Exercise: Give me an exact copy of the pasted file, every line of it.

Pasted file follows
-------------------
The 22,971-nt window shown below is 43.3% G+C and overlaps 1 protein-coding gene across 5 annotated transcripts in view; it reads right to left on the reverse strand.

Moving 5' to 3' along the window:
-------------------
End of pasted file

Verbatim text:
The 22,971-nt window shown below is 43.3% G+C and overlaps 1 protein-coding gene across 5 annotated transcripts in view; it reads right to left on the reverse strand.

Moving 5' to 3' along the window: